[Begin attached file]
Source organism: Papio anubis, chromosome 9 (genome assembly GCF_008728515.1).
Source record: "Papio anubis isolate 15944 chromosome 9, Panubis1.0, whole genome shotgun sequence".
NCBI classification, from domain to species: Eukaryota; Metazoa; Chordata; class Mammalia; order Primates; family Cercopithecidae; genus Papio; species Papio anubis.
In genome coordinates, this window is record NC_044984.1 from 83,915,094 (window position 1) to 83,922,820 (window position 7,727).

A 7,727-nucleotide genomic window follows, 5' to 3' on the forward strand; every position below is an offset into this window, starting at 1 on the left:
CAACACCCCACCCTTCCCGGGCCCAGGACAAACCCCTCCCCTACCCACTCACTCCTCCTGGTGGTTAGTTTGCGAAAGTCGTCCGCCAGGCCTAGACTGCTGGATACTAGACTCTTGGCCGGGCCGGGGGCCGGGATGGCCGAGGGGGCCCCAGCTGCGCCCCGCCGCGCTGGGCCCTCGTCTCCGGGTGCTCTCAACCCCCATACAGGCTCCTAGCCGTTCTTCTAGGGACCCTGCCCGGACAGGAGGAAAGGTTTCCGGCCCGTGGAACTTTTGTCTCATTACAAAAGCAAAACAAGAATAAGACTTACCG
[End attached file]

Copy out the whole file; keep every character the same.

Source organism: Papio anubis, chromosome 9 (genome assembly GCF_008728515.1).
Source record: "Papio anubis isolate 15944 chromosome 9, Panubis1.0, whole genome shotgun sequence".
NCBI classification, from domain to species: Eukaryota; Metazoa; Chordata; class Mammalia; order Primates; family Cercopithecidae; genus Papio; species Papio anubis.
In genome coordinates, this window is record NC_044984.1 from 83,915,094 (window position 1) to 83,922,820 (window position 7,727).

A 7,727-nucleotide genomic window follows, 5' to 3' on the forward strand; every position below is an offset into this window, starting at 1 on the left:
CAACACCCCACCCTTCCCGGGCCCAGGACAAACCCCTCCCCTACCCACTCACTCCTCCTGGTGGTTAGTTTGCGAAAGTCGTCCGCCAGGCCTAGACTGCTGGATACTAGACTCTTGGCCGGGCCGGGGGCCGGGATGGCCGAGGGGGCCCCAGCTGCGCCCCGCCGCGCTGGGCCCTCGTCTCCGGGTGCTCTCAACCCCCATACAGGCTCCTAGCCGTTCTTCTAGGGACCCTGCCCGGACAGGAGGAAAGGTTTCCGGCCCGTGGAACTTTTGTCTCATTACAAAAGCAAAACAAGAATAAGACTTACCG